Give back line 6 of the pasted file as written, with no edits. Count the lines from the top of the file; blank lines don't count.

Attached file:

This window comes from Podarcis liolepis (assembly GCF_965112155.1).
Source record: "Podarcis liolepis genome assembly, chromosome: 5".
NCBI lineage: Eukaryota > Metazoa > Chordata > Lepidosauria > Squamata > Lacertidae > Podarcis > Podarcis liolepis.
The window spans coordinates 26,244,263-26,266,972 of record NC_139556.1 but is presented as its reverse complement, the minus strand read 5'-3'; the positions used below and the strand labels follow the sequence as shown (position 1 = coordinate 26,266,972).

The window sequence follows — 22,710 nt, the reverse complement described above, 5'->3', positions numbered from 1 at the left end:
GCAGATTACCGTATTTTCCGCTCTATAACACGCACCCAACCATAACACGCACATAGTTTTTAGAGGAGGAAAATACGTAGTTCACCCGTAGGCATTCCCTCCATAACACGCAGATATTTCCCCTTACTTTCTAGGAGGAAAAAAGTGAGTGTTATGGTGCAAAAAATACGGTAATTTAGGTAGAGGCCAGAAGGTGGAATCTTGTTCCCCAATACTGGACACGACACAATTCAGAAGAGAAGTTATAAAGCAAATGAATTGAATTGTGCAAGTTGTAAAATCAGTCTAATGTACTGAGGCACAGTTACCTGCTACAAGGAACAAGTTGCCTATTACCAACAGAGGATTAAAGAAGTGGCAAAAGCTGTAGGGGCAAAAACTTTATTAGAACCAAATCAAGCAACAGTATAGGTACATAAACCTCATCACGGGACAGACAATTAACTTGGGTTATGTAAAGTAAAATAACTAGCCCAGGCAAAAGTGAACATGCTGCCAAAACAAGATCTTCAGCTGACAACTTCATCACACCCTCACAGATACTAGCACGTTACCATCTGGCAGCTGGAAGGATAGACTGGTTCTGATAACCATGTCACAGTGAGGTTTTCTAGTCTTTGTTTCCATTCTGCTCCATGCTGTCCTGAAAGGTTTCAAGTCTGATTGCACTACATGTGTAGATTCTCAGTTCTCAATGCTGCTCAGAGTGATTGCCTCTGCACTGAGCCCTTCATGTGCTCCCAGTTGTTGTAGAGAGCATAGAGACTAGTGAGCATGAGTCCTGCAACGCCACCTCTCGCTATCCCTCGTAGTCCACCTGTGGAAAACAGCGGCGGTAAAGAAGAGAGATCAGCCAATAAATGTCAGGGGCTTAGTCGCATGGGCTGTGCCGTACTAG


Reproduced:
GCAGATTACCGTATTTTCCGCTCTATAACACGCACCCAACCATAACACGCACATAGTTTTTAGAGGAGGAAAATACGTAGTTCACCCGTAGGCATTCCCTCCATAACACGCAGATATTTCCCCTTACTTTCTAGGAGGAAAAAAGTGAGTGTTATGGTGCAAAAAATACGGTAATTTAGGTAGAGGCCAGAAGGTGGAATCTTGTTCCCCAATACTGGACACGACACAATTCAGAAGAGAAGTTATAAAGCAAATGAATTGAATTGTGCAAGTTGTAAAATCAGTCTAATGTACTGAGGCACAGTTACCTGCTACAAGGAACAAGTTGCCTATTACCAACAGAGGATTAAAGAAGTGGCAAAAGCTGTAGGGGCAAAAACTTTATTAGAACCAAATCAAGCAACAGTATAGGTACATAAACCTCATCACGGGACAGACAATTAACTTGGGTTATGTAAAGTAAAATAACTAGCCCAGGCAAAAGTGAACATGCTGCCAAAACAAGATCTTCAGCTGACAACTTCATCACACCCTCACAGATACTAGCACGTTACCATCTGGCAGCTGGAAGGATAGACTGGTTCTGATAACCATGTCACAGTGAGGTTTTCTAGTCTTTGTTTCCATTCTGCTCCATGCTGTCCTGAAAGGTTTCAAGTCTGATTGCACTACATGTGTAGATTCTCAGTTCTCAATGCTGCTCAGAGTGATTGCCTCTGCACTGAGCCCTTCATGTGCTCCCAGTTGTTGTAGAGAGCATAGAGACTAGTGAGCATGAGTCCTGCAACGCCACCTCTCGCTATCCCTCGTAGTCCACCTGTGGAAAACAGCGGCGGTAAAGAAGAGAGATCAGCCAATAAATGTCAGGGGCTTAGTCGCATGGGCTGTGCCGTACTAG